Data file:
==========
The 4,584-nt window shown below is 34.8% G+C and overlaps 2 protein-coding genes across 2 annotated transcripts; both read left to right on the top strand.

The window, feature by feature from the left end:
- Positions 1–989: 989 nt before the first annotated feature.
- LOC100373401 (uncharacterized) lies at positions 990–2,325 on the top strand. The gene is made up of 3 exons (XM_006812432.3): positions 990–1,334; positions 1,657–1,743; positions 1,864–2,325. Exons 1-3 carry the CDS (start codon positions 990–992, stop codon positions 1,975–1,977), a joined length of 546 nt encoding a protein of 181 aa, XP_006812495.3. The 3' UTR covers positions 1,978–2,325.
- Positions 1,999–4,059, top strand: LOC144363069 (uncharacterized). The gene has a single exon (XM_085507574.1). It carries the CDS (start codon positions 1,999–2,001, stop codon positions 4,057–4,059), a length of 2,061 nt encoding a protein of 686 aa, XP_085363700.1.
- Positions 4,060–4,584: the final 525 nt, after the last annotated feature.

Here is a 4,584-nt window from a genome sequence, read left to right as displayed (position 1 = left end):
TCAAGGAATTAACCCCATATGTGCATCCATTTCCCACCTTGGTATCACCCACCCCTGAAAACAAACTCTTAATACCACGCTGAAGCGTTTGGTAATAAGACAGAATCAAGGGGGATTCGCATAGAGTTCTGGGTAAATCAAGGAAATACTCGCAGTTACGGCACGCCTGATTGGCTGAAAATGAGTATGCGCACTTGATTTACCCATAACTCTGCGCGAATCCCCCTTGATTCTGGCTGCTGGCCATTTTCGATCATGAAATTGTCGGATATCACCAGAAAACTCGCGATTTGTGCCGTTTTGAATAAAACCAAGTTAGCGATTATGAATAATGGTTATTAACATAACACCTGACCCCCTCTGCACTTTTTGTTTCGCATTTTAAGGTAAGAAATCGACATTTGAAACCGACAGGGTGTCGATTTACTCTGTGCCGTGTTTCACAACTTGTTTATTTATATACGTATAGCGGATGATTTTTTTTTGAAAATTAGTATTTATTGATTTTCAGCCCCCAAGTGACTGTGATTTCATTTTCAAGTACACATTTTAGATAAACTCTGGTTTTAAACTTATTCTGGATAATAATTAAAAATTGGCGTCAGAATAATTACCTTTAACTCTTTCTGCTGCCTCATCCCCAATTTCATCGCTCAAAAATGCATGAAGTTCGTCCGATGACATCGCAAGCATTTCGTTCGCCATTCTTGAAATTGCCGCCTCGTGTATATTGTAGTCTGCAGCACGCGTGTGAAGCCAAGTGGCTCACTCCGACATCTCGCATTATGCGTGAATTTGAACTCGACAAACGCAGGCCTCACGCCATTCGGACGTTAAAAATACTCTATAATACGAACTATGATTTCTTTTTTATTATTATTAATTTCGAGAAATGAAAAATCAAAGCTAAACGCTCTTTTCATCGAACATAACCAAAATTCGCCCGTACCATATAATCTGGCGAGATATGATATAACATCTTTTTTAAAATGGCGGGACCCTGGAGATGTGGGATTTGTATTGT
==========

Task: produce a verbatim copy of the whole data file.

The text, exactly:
The 4,584-nt window shown below is 34.8% G+C and overlaps 2 protein-coding genes across 2 annotated transcripts; both read left to right on the top strand.

The window, feature by feature from the left end:
- Positions 1–989: 989 nt before the first annotated feature.
- LOC100373401 (uncharacterized) lies at positions 990–2,325 on the top strand. The gene is made up of 3 exons (XM_006812432.3): positions 990–1,334; positions 1,657–1,743; positions 1,864–2,325. Exons 1-3 carry the CDS (start codon positions 990–992, stop codon positions 1,975–1,977), a joined length of 546 nt encoding a protein of 181 aa, XP_006812495.3. The 3' UTR covers positions 1,978–2,325.
- Positions 1,999–4,059, top strand: LOC144363069 (uncharacterized). The gene has a single exon (XM_085507574.1). It carries the CDS (start codon positions 1,999–2,001, stop codon positions 4,057–4,059), a length of 2,061 nt encoding a protein of 686 aa, XP_085363700.1.
- Positions 4,060–4,584: the final 525 nt, after the last annotated feature.

Here is a 4,584-nt window from a genome sequence, read left to right as displayed (position 1 = left end):
TCAAGGAATTAACCCCATATGTGCATCCATTTCCCACCTTGGTATCACCCACCCCTGAAAACAAACTCTTAATACCACGCTGAAGCGTTTGGTAATAAGACAGAATCAAGGGGGATTCGCATAGAGTTCTGGGTAAATCAAGGAAATACTCGCAGTTACGGCACGCCTGATTGGCTGAAAATGAGTATGCGCACTTGATTTACCCATAACTCTGCGCGAATCCCCCTTGATTCTGGCTGCTGGCCATTTTCGATCATGAAATTGTCGGATATCACCAGAAAACTCGCGATTTGTGCCGTTTTGAATAAAACCAAGTTAGCGATTATGAATAATGGTTATTAACATAACACCTGACCCCCTCTGCACTTTTTGTTTCGCATTTTAAGGTAAGAAATCGACATTTGAAACCGACAGGGTGTCGATTTACTCTGTGCCGTGTTTCACAACTTGTTTATTTATATACGTATAGCGGATGATTTTTTTTTGAAAATTAGTATTTATTGATTTTCAGCCCCCAAGTGACTGTGATTTCATTTTCAAGTACACATTTTAGATAAACTCTGGTTTTAAACTTATTCTGGATAATAATTAAAAATTGGCGTCAGAATAATTACCTTTAACTCTTTCTGCTGCCTCATCCCCAATTTCATCGCTCAAAAATGCATGAAGTTCGTCCGATGACATCGCAAGCATTTCGTTCGCCATTCTTGAAATTGCCGCCTCGTGTATATTGTAGTCTGCAGCACGCGTGTGAAGCCAAGTGGCTCACTCCGACATCTCGCATTATGCGTGAATTTGAACTCGACAAACGCAGGCCTCACGCCATTCGGACGTTAAAAATACTCTATAATACGAACTATGATTTCTTTTTTATTATTATTAATTTCGAGAAATGAAAAATCAAAGCTAAACGCTCTTTTCATCGAACATAACCAAAATTCGCCCGTACCATATAATCTGGCGAGATATGATATAACATCTTTTTTAAAATGGCGGGACCCTGGAGATGTGGGATTTGTATTGT